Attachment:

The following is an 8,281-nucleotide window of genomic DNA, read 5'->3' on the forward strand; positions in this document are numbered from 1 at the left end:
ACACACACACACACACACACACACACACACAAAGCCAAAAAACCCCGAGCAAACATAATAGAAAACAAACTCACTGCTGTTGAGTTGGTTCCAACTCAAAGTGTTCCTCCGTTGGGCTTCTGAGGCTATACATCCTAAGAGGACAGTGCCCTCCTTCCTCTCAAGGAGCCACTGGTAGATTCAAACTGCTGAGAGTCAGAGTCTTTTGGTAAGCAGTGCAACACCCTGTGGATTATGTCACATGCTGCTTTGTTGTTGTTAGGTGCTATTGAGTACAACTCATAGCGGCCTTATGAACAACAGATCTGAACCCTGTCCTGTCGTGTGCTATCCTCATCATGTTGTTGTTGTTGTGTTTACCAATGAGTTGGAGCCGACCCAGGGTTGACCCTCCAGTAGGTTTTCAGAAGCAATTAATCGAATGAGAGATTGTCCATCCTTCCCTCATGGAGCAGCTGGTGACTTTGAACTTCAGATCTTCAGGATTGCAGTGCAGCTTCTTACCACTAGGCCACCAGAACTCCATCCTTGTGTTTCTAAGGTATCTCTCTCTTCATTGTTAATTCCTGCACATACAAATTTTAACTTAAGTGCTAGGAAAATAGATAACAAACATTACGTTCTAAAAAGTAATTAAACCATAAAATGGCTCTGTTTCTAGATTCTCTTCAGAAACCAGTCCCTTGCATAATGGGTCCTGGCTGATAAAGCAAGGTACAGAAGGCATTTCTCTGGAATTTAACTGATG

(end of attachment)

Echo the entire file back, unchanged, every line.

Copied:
The following is an 8,281-nucleotide window of genomic DNA, read 5'->3' on the forward strand; positions in this document are numbered from 1 at the left end:
ACACACACACACACACACACACACACACACAAAGCCAAAAAACCCCGAGCAAACATAATAGAAAACAAACTCACTGCTGTTGAGTTGGTTCCAACTCAAAGTGTTCCTCCGTTGGGCTTCTGAGGCTATACATCCTAAGAGGACAGTGCCCTCCTTCCTCTCAAGGAGCCACTGGTAGATTCAAACTGCTGAGAGTCAGAGTCTTTTGGTAAGCAGTGCAACACCCTGTGGATTATGTCACATGCTGCTTTGTTGTTGTTAGGTGCTATTGAGTACAACTCATAGCGGCCTTATGAACAACAGATCTGAACCCTGTCCTGTCGTGTGCTATCCTCATCATGTTGTTGTTGTTGTGTTTACCAATGAGTTGGAGCCGACCCAGGGTTGACCCTCCAGTAGGTTTTCAGAAGCAATTAATCGAATGAGAGATTGTCCATCCTTCCCTCATGGAGCAGCTGGTGACTTTGAACTTCAGATCTTCAGGATTGCAGTGCAGCTTCTTACCACTAGGCCACCAGAACTCCATCCTTGTGTTTCTAAGGTATCTCTCTCTTCATTGTTAATTCCTGCACATACAAATTTTAACTTAAGTGCTAGGAAAATAGATAACAAACATTACGTTCTAAAAAGTAATTAAACCATAAAATGGCTCTGTTTCTAGATTCTCTTCAGAAACCAGTCCCTTGCATAATGGGTCCTGGCTGATAAAGCAAGGTACAGAAGGCATTTCTCTGGAATTTAACTGATG